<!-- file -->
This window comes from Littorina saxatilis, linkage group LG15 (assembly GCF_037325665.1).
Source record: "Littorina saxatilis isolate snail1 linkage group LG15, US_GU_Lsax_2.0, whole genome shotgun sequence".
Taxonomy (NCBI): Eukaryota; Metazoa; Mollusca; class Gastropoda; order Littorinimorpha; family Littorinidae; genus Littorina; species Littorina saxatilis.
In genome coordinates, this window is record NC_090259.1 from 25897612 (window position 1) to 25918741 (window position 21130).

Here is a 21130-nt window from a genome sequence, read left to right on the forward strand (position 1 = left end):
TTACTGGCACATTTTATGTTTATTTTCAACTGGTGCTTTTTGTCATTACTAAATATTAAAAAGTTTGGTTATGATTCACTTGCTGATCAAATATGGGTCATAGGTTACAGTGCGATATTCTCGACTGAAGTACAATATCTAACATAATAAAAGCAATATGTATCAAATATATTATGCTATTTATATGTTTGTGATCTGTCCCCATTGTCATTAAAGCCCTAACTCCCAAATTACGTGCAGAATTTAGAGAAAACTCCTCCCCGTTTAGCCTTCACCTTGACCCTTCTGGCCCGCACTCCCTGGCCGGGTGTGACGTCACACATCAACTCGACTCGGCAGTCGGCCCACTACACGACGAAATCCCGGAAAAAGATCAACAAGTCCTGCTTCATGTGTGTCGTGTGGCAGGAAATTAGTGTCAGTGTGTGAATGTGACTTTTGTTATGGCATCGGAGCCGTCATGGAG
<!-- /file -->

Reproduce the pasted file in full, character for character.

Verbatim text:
This window comes from Littorina saxatilis, linkage group LG15 (assembly GCF_037325665.1).
Source record: "Littorina saxatilis isolate snail1 linkage group LG15, US_GU_Lsax_2.0, whole genome shotgun sequence".
Taxonomy (NCBI): Eukaryota; Metazoa; Mollusca; class Gastropoda; order Littorinimorpha; family Littorinidae; genus Littorina; species Littorina saxatilis.
In genome coordinates, this window is record NC_090259.1 from 25897612 (window position 1) to 25918741 (window position 21130).

Here is a 21130-nt window from a genome sequence, read left to right on the forward strand (position 1 = left end):
TTACTGGCACATTTTATGTTTATTTTCAACTGGTGCTTTTTGTCATTACTAAATATTAAAAAGTTTGGTTATGATTCACTTGCTGATCAAATATGGGTCATAGGTTACAGTGCGATATTCTCGACTGAAGTACAATATCTAACATAATAAAAGCAATATGTATCAAATATATTATGCTATTTATATGTTTGTGATCTGTCCCCATTGTCATTAAAGCCCTAACTCCCAAATTACGTGCAGAATTTAGAGAAAACTCCTCCCCGTTTAGCCTTCACCTTGACCCTTCTGGCCCGCACTCCCTGGCCGGGTGTGACGTCACACATCAACTCGACTCGGCAGTCGGCCCACTACACGACGAAATCCCGGAAAAAGATCAACAAGTCCTGCTTCATGTGTGTCGTGTGGCAGGAAATTAGTGTCAGTGTGTGAATGTGACTTTTGTTATGGCATCGGAGCCGTCATGGAG